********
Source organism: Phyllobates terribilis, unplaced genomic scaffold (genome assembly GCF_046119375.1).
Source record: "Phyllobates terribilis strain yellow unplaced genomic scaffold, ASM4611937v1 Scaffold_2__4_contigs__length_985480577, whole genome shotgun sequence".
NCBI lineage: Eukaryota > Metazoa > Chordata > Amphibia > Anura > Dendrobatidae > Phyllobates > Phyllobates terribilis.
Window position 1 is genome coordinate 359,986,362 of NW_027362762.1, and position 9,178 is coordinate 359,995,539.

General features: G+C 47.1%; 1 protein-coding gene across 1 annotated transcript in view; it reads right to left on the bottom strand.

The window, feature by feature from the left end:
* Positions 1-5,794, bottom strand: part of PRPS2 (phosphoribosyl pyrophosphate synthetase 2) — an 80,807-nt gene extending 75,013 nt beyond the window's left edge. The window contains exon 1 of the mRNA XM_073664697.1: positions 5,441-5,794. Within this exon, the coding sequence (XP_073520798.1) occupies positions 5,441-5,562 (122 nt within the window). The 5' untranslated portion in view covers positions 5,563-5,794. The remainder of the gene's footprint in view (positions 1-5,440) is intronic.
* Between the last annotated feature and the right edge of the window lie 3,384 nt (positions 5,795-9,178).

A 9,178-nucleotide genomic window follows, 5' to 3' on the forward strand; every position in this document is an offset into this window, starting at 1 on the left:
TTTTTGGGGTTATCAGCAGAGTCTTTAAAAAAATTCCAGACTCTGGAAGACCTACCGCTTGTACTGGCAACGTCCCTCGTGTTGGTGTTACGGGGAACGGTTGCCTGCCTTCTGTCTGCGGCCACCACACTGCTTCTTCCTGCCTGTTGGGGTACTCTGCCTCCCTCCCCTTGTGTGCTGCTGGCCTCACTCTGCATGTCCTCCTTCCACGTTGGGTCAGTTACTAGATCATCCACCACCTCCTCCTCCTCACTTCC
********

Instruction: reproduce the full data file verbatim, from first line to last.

Source organism: Phyllobates terribilis, unplaced genomic scaffold (genome assembly GCF_046119375.1).
Source record: "Phyllobates terribilis strain yellow unplaced genomic scaffold, ASM4611937v1 Scaffold_2__4_contigs__length_985480577, whole genome shotgun sequence".
NCBI lineage: Eukaryota > Metazoa > Chordata > Amphibia > Anura > Dendrobatidae > Phyllobates > Phyllobates terribilis.
Window position 1 is genome coordinate 359,986,362 of NW_027362762.1, and position 9,178 is coordinate 359,995,539.

General features: G+C 47.1%; 1 protein-coding gene across 1 annotated transcript in view; it reads right to left on the bottom strand.

The window, feature by feature from the left end:
* Positions 1-5,794, bottom strand: part of PRPS2 (phosphoribosyl pyrophosphate synthetase 2) — an 80,807-nt gene extending 75,013 nt beyond the window's left edge. The window contains exon 1 of the mRNA XM_073664697.1: positions 5,441-5,794. Within this exon, the coding sequence (XP_073520798.1) occupies positions 5,441-5,562 (122 nt within the window). The 5' untranslated portion in view covers positions 5,563-5,794. The remainder of the gene's footprint in view (positions 1-5,440) is intronic.
* Between the last annotated feature and the right edge of the window lie 3,384 nt (positions 5,795-9,178).

A 9,178-nucleotide genomic window follows, 5' to 3' on the forward strand; every position in this document is an offset into this window, starting at 1 on the left:
TTTTTGGGGTTATCAGCAGAGTCTTTAAAAAAATTCCAGACTCTGGAAGACCTACCGCTTGTACTGGCAACGTCCCTCGTGTTGGTGTTACGGGGAACGGTTGCCTGCCTTCTGTCTGCGGCCACCACACTGCTTCTTCCTGCCTGTTGGGGTACTCTGCCTCCCTCCCCTTGTGTGCTGCTGGCCTCACTCTGCATGTCCTCCTTCCACGTTGGGTCAGTTACTAGATCATCCACCACCTCCTCCTCCTCACTTCC